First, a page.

This video and post are from a series about how to focus from my online course, the Science of Finding Flow.
Although we usually assume that a state of deep concentration is hard to achieve (and getting harder these days, as the interruptions from our smartphone/email/texts mount) the truth is that we can access this wonderful state much more easily than we often realize. We just need to create a little routine for ourselves. You’ve already created most of it by making a plan to minimize interruptions and distractions. There are three more things for you to do:
1. Clear mental clutter. What is going on in your mind that will keep you from finding flow?
Take a quick look at your task list, and decide what you will do today and when you will do it. When our subconscious mind doesn’t know when we will complete a task, it will often interrupt our flow state with intrusive reminders about what else we need to do. Research shows that our unconscious isn’t actually nagging us to do the task at hand but rather to make a plan to get it done. So scheduling a task can make a huge difference in our ability to focus on something else.
Another precursor to getting into The Zone is knowing where you are in your workflow. “That constant awareness of what is next is what keeps you focused,” Mihaly Csikszentmihalyi, author of Flow: The Psychology of Optimal Experience, told Entrepreneur magazine. “That’s where the engagement comes from.”
So note what you’ve just accomplished, what you hope to accomplish next, and what you’ll work on after that.
As I approach my tasks, I also find it helpful to take a quick peek at my calendar and email to clear mental clutter. Is there anything urgent? The idea isn’t to respond to emails; it’s a check that keeps me from worrying while I work that I should have checked my email, and keeps me from wondering if there is anything on my calendar that I should be preparing for.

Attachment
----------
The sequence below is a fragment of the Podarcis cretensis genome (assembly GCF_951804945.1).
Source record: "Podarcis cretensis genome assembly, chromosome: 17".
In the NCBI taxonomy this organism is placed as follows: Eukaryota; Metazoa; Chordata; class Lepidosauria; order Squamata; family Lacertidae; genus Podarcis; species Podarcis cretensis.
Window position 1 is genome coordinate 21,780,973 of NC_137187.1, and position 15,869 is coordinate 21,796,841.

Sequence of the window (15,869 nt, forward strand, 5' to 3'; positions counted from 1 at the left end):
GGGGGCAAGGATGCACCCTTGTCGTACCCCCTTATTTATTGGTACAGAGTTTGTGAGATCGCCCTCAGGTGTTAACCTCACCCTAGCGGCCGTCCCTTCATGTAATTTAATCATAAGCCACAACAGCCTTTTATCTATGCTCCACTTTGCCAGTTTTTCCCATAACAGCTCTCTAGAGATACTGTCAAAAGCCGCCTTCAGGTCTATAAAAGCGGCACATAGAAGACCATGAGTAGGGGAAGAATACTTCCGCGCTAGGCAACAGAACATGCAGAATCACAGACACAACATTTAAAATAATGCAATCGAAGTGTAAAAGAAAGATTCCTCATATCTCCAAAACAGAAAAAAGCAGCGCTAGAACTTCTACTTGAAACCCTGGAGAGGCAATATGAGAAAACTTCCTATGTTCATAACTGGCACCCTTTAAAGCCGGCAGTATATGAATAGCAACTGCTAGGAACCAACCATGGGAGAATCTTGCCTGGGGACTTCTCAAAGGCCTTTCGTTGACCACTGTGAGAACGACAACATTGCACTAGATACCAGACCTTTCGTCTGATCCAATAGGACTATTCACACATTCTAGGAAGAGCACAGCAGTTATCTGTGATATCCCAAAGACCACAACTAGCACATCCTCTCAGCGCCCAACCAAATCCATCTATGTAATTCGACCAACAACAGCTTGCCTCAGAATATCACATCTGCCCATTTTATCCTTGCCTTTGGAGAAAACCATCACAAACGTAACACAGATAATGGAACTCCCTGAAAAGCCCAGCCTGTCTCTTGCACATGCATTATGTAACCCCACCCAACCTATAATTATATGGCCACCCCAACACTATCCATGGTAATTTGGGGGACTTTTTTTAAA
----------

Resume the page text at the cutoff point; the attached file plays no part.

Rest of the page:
2. Prepare your brain to go into a deep state of focus.
3. Ritualize all this behavior.
You’ve planned out your focusing ritual already, by building a focusing fortress — now you need to enter it. Do this ritualistically and habitually—in the same order every single time. Eventually, you’ll start your focus routine and your brain will start doing this on autopilot. This routine signals to your brain that you are about to drop into a state of flow, and soon you’ll be able to drop in more and more quickly.Rituals like these make it possible for ordinary people to do extraordinary work. #flow #thezone Click To Tweet
After I go through all my little desk-clearing, fortress-building tasks (same order every time, remember), I have a funny little calming ritual. I take three to five very deep, slow breaths, to signal to my brain and nervous system that I’m safe and calm. This gives me better access to the most creative and intelligent parts of my brain.
While I’m breathing deeply, I think about what I’d like to accomplish, and I ask a higher power (or my highest self?) for assistance. This is an act of openness and faith I don’t fully understand, but it works for me. There is research that indicates that prayer, which this is akin to, can be powerful. But it could also be that it is just a little intention setting ritual that tells my brain what to focus on.
Also while I’m breathing, I fill my consciousness with loving and playful thoughts, taking a moment to think about what will be fun about the task I’m about to do. I literally do a mini loving-kindness meditation, sending myself and all beings everywhere joy and ease. You’ll learn more about this in Unit 7: Flourish, but this is a VERY effective way to prime the brain for performance. (I know, sounds woo-woo, but try it. It works. And there is solid science to back it up.)
Elite performers—from Stephen Curry to Maya Angelou—train themselves to drop into The Zone unconsciously by performing little rituals like this. (Angelou said that she used her pre-writing routine to “enchant” herself.) Indeed, rituals like these make it possible for ordinary people to do extraordinary work.
This “class” is from “The Science of Finding Flow,” an online course I created as a companion to my book The Sweet Spot: How to Accomplish More by Doing Less. Want to go on to the next class or start the course from the beginning? It’s free! Just go to The Science of Finding Flow course page. Enjoy!